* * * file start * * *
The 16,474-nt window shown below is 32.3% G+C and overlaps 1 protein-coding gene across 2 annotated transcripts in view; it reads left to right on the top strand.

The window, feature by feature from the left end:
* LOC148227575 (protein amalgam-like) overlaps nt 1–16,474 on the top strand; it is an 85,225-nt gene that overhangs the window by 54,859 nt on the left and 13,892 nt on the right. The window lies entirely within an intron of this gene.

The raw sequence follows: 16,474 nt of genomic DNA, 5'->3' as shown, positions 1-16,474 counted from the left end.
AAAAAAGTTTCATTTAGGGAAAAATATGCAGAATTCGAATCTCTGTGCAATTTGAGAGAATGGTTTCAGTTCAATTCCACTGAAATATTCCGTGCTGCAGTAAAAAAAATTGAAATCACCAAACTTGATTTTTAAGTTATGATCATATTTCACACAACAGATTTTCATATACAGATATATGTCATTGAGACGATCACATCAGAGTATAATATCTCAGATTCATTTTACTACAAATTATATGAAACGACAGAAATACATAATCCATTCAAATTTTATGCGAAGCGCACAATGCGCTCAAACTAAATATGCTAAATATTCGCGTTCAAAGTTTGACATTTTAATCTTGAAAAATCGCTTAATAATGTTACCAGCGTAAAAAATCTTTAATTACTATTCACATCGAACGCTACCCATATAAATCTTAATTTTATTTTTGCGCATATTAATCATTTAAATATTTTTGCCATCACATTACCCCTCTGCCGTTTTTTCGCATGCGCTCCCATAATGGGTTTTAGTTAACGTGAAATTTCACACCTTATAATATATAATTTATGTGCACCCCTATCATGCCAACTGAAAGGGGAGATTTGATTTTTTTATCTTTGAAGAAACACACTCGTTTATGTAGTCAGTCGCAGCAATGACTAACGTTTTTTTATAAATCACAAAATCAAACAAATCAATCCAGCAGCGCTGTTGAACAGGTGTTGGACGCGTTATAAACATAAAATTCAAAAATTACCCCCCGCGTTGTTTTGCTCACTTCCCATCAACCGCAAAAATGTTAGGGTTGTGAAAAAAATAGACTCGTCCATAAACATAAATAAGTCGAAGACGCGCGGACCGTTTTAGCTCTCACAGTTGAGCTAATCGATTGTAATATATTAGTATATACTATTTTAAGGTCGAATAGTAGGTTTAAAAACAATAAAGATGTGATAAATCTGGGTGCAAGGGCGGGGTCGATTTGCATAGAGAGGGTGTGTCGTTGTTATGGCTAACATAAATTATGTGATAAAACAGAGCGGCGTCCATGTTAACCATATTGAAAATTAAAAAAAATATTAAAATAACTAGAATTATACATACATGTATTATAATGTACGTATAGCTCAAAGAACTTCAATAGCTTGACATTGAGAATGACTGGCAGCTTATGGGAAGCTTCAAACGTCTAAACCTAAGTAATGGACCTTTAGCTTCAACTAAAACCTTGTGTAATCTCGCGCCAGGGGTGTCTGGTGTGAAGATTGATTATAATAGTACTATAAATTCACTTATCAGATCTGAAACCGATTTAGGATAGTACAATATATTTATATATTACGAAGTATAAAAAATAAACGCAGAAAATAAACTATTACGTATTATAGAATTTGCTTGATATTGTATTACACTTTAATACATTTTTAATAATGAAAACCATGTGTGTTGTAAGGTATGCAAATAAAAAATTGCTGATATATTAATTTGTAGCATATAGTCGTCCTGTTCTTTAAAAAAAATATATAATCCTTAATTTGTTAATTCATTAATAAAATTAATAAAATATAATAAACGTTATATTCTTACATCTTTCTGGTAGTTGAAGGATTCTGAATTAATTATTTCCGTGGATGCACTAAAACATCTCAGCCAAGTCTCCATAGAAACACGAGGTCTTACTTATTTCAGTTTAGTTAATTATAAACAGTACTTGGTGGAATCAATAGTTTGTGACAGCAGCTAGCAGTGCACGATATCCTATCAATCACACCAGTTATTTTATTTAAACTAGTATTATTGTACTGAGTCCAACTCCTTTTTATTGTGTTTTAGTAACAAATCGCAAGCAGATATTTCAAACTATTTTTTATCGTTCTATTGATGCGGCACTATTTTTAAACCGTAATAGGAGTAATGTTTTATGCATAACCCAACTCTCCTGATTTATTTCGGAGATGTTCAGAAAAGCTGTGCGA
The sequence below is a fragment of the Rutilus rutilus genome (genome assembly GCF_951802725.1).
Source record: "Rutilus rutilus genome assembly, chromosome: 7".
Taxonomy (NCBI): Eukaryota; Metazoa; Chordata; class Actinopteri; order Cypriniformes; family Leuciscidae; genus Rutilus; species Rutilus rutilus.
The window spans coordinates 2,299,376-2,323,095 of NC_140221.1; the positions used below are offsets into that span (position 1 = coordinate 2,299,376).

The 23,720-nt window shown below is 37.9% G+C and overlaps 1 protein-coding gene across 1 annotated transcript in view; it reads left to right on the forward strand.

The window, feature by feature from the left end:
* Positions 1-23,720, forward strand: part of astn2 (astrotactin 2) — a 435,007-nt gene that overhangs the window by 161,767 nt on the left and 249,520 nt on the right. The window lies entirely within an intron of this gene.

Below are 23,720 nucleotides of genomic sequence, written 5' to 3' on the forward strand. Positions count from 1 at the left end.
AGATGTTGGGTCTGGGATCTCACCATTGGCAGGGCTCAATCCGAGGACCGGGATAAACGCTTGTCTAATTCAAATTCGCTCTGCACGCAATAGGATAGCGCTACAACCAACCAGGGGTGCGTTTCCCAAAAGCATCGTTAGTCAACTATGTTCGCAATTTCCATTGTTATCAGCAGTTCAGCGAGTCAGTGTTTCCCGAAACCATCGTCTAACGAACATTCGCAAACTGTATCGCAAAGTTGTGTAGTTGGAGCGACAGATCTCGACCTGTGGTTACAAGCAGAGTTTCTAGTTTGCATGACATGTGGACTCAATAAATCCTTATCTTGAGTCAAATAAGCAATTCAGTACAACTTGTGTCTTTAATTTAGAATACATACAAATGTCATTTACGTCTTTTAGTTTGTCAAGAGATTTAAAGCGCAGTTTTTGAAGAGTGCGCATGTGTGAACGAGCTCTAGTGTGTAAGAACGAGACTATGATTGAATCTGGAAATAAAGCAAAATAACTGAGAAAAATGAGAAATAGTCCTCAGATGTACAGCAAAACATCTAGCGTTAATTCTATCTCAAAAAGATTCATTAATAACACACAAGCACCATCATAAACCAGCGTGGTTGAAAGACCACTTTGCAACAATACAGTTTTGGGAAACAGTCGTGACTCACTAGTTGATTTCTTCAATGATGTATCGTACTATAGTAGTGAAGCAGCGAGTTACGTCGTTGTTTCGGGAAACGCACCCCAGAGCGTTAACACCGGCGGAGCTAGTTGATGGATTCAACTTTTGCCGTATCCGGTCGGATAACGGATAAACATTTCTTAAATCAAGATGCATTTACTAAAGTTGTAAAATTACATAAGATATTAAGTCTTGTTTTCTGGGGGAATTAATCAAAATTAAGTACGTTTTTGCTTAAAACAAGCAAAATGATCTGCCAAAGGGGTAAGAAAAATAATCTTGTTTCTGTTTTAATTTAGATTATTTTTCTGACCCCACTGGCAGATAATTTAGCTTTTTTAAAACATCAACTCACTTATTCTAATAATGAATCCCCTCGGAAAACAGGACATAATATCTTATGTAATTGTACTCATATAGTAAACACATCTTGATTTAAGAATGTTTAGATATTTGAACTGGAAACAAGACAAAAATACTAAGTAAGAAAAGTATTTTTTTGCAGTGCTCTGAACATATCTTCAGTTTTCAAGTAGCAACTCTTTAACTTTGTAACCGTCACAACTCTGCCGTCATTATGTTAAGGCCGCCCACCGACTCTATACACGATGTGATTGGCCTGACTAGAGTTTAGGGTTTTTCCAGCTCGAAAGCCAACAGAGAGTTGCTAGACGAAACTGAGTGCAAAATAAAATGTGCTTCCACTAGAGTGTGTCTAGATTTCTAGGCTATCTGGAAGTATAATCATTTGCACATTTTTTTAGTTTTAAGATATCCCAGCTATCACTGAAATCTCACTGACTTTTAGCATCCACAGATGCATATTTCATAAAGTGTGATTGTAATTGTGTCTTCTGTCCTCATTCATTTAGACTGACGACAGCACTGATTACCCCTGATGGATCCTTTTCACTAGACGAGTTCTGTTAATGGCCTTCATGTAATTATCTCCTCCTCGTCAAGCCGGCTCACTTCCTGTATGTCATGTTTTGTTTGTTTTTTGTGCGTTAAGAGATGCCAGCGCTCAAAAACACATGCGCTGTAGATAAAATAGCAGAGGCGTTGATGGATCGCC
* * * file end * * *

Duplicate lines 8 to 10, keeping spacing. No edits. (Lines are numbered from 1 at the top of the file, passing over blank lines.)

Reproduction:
Taxonomy (NCBI): Eukaryota; Metazoa; Chordata; class Actinopteri; order Cypriniformes; family Leuciscidae; genus Rutilus; species Rutilus rutilus.
The window spans coordinates 2,299,376-2,323,095 of NC_140221.1; the positions used below are offsets into that span (position 1 = coordinate 2,299,376).

The 23,720-nt window shown below is 37.9% G+C and overlaps 1 protein-coding gene across 1 annotated transcript in view; it reads left to right on the forward strand.